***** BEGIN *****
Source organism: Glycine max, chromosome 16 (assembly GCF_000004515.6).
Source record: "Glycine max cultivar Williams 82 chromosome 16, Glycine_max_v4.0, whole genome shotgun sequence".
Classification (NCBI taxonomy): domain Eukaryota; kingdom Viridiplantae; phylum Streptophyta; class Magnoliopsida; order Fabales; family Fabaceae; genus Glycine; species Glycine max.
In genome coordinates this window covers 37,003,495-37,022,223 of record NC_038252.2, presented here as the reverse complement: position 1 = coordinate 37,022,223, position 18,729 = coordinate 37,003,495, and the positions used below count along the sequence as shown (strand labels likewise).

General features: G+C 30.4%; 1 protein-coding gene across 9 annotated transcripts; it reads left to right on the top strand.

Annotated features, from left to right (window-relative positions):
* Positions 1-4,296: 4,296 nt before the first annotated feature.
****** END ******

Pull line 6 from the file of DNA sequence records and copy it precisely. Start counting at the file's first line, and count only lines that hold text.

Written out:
Annotated features, from left to right (window-relative positions):